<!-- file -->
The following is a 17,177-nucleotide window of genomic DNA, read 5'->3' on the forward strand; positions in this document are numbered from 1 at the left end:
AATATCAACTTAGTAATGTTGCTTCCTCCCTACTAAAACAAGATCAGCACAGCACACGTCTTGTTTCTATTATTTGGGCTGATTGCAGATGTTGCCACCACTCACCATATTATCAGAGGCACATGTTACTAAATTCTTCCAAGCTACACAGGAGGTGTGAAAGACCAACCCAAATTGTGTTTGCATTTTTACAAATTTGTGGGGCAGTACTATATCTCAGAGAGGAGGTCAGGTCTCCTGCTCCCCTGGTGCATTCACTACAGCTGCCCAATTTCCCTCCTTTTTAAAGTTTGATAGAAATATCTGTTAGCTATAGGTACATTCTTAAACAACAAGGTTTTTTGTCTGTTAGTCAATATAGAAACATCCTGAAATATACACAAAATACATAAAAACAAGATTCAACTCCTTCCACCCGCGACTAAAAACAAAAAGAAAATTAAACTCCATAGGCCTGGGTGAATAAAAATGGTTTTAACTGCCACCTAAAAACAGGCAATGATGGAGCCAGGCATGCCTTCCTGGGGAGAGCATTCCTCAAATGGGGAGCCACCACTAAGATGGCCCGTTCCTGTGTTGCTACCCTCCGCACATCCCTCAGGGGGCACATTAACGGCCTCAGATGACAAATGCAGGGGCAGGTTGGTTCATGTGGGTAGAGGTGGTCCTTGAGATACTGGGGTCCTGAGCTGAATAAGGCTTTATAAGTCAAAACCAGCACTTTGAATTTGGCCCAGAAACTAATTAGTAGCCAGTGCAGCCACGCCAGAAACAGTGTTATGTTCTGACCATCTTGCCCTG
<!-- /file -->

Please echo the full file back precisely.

The following is a 17,177-nucleotide window of genomic DNA, read 5'->3' on the forward strand; positions in this document are numbered from 1 at the left end:
AATATCAACTTAGTAATGTTGCTTCCTCCCTACTAAAACAAGATCAGCACAGCACACGTCTTGTTTCTATTATTTGGGCTGATTGCAGATGTTGCCACCACTCACCATATTATCAGAGGCACATGTTACTAAATTCTTCCAAGCTACACAGGAGGTGTGAAAGACCAACCCAAATTGTGTTTGCATTTTTACAAATTTGTGGGGCAGTACTATATCTCAGAGAGGAGGTCAGGTCTCCTGCTCCCCTGGTGCATTCACTACAGCTGCCCAATTTCCCTCCTTTTTAAAGTTTGATAGAAATATCTGTTAGCTATAGGTACATTCTTAAACAACAAGGTTTTTTGTCTGTTAGTCAATATAGAAACATCCTGAAATATACACAAAATACATAAAAACAAGATTCAACTCCTTCCACCCGCGACTAAAAACAAAAAGAAAATTAAACTCCATAGGCCTGGGTGAATAAAAATGGTTTTAACTGCCACCTAAAAACAGGCAATGATGGAGCCAGGCATGCCTTCCTGGGGAGAGCATTCCTCAAATGGGGAGCCACCACTAAGATGGCCCGTTCCTGTGTTGCTACCCTCCGCACATCCCTCAGGGGGCACATTAACGGCCTCAGATGACAAATGCAGGGGCAGGTTGGTTCATGTGGGTAGAGGTGGTCCTTGAGATACTGGGGTCCTGAGCTGAATAAGGCTTTATAAGTCAAAACCAGCACTTTGAATTTGGCCCAGAAACTAATTAGTAGCCAGTGCAGCCACGCCAGAAACAGTGTTATGTTCTGACCATCTTGCCCTG